Trump is a stubborn and iconoclastic man who will be determined to prove his detractors wrong. He is capable of having (and likely to have) isolated but significant successes. 

In fact, Trump’s presidential political trajectory (if not his philosophy or temperament) can follow Ronald Reagan’s. Reagan’s approval ratings dove early in his first term as the economy fell back into recession in 1982-83, and his re-election was in great doubt going into the summer of 1984. Likewise, if Trump gets his troubles “out of the way” early in his first term, he has plenty of room — and plenty of time — to recover to a point where he can rehabilitate his presidency and his re-election prospects. I think he will serve a full term. 

A full second term. 

Dan Alexander:

I think he will serve the full first term, unfortunately. Then, sensing his own demise in the 2020 campaign, he will not seek re-election. I think he would rather step down than suffer a loss. 

Jeremy Frankel:

To be honest at that point I was sort of warmed up to Trump and was very happy about my vote because how scared I was of Hillary. I don’t regret my vote but I was pretty upset that he was the best choice there.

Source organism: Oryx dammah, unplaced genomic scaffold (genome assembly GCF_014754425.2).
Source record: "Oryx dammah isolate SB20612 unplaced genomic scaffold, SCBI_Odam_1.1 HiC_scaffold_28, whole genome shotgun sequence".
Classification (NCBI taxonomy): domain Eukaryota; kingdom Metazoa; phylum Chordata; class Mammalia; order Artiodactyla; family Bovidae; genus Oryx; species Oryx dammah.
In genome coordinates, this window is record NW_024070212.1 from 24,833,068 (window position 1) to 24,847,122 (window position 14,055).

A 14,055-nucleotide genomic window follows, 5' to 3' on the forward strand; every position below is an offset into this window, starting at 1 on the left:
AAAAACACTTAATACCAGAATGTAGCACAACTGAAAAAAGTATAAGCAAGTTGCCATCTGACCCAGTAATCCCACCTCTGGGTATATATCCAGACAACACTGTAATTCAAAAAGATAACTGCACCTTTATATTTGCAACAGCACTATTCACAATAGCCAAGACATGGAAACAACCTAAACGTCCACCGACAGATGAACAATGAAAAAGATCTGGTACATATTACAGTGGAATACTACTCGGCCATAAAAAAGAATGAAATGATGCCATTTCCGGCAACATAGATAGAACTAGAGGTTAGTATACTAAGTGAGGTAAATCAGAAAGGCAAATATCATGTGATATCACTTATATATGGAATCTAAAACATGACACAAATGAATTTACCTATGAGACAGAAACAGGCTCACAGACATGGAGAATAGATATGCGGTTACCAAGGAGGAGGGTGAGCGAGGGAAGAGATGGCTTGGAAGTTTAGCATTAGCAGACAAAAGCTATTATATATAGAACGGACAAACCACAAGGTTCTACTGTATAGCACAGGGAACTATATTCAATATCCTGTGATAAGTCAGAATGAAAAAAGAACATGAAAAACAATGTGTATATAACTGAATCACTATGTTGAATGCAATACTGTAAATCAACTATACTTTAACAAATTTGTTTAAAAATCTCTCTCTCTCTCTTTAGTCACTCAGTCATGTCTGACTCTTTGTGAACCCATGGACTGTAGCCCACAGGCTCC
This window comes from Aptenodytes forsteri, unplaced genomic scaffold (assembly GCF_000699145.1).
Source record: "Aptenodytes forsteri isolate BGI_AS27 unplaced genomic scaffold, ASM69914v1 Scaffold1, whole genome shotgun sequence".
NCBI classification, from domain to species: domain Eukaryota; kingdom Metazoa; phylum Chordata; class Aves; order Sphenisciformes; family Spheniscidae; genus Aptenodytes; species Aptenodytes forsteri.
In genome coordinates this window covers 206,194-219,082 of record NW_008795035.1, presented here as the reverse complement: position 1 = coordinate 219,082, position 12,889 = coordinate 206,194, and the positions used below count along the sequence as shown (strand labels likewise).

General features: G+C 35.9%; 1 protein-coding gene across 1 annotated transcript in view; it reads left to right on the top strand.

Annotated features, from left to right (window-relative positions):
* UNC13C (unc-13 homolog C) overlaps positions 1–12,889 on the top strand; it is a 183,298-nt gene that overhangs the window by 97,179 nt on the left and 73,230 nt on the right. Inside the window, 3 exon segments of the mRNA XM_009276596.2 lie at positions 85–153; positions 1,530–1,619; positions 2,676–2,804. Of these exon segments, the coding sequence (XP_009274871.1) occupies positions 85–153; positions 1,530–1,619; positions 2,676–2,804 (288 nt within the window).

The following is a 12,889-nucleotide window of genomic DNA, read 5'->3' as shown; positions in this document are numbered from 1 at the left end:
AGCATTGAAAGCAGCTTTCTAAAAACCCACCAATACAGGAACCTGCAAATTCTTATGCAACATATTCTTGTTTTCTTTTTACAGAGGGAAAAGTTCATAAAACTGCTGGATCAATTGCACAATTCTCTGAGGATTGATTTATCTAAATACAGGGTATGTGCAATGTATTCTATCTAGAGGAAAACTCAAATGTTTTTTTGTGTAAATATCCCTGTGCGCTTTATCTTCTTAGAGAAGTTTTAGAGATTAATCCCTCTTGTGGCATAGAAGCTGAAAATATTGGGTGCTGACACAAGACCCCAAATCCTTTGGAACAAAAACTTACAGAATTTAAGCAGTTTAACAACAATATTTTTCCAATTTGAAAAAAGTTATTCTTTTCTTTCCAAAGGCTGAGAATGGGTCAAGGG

I do still reiterate that it seems that the one thing people fear more than Trump is the Left and the media (Hence many conservative voters). Which is why his base hasn’t shrunk much at all, throughout all the chaos.

Me:

I don’t think Trump can change. I don’t think the country can suffer him for 3 1/2 more years. The immovable object will continue to resist the unstoppable force.

I believe Trump will realize that the government cannot work with him as its leader. Congress will cease to function as a lawmaking body. The executive branch will cease to function in any capacity other than a administrative factotum.